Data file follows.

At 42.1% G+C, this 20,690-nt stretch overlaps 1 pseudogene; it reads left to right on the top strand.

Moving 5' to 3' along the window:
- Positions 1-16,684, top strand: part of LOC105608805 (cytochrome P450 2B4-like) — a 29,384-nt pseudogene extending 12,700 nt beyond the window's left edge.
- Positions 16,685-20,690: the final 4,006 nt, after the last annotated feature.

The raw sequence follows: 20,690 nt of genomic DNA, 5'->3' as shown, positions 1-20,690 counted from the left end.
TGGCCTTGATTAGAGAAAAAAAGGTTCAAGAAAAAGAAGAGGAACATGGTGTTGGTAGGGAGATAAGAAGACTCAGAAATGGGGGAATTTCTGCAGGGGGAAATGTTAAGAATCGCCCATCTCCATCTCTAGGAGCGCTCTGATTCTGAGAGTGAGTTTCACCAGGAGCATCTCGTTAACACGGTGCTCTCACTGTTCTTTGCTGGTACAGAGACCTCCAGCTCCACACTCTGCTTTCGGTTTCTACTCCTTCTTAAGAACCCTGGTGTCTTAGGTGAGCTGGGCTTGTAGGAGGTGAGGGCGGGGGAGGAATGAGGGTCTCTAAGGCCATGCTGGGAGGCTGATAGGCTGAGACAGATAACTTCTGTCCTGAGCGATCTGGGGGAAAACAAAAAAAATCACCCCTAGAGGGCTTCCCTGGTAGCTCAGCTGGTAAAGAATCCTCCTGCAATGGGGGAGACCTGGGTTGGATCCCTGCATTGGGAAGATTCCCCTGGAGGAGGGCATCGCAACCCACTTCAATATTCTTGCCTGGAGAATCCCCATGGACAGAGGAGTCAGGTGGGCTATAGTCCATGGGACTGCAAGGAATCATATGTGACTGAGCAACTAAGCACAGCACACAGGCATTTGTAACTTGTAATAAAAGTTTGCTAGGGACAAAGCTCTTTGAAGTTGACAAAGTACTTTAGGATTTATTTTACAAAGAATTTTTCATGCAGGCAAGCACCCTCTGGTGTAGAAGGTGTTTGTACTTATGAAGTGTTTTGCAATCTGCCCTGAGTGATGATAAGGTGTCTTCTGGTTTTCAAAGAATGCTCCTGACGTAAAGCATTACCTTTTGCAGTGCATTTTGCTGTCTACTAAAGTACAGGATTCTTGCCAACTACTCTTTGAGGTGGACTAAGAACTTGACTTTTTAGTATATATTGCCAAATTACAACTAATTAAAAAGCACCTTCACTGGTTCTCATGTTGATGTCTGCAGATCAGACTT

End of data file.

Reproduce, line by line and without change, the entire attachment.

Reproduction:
At 42.1% G+C, this 20,690-nt stretch overlaps 1 pseudogene; it reads left to right on the top strand.

Moving 5' to 3' along the window:
- Positions 1-16,684, top strand: part of LOC105608805 (cytochrome P450 2B4-like) — a 29,384-nt pseudogene extending 12,700 nt beyond the window's left edge.
- Positions 16,685-20,690: the final 4,006 nt, after the last annotated feature.

The raw sequence follows: 20,690 nt of genomic DNA, 5'->3' as shown, positions 1-20,690 counted from the left end.
TGGCCTTGATTAGAGAAAAAAAGGTTCAAGAAAAAGAAGAGGAACATGGTGTTGGTAGGGAGATAAGAAGACTCAGAAATGGGGGAATTTCTGCAGGGGGAAATGTTAAGAATCGCCCATCTCCATCTCTAGGAGCGCTCTGATTCTGAGAGTGAGTTTCACCAGGAGCATCTCGTTAACACGGTGCTCTCACTGTTCTTTGCTGGTACAGAGACCTCCAGCTCCACACTCTGCTTTCGGTTTCTACTCCTTCTTAAGAACCCTGGTGTCTTAGGTGAGCTGGGCTTGTAGGAGGTGAGGGCGGGGGAGGAATGAGGGTCTCTAAGGCCATGCTGGGAGGCTGATAGGCTGAGACAGATAACTTCTGTCCTGAGCGATCTGGGGGAAAACAAAAAAAATCACCCCTAGAGGGCTTCCCTGGTAGCTCAGCTGGTAAAGAATCCTCCTGCAATGGGGGAGACCTGGGTTGGATCCCTGCATTGGGAAGATTCCCCTGGAGGAGGGCATCGCAACCCACTTCAATATTCTTGCCTGGAGAATCCCCATGGACAGAGGAGTCAGGTGGGCTATAGTCCATGGGACTGCAAGGAATCATATGTGACTGAGCAACTAAGCACAGCACACAGGCATTTGTAACTTGTAATAAAAGTTTGCTAGGGACAAAGCTCTTTGAAGTTGACAAAGTACTTTAGGATTTATTTTACAAAGAATTTTTCATGCAGGCAAGCACCCTCTGGTGTAGAAGGTGTTTGTACTTATGAAGTGTTTTGCAATCTGCCCTGAGTGATGATAAGGTGTCTTCTGGTTTTCAAAGAATGCTCCTGACGTAAAGCATTACCTTTTGCAGTGCATTTTGCTGTCTACTAAAGTACAGGATTCTTGCCAACTACTCTTTGAGGTGGACTAAGAACTTGACTTTTTAGTATATATTGCCAAATTACAACTAATTAAAAAGCACCTTCACTGGTTCTCATGTTGATGTCTGCAGATCAGACTT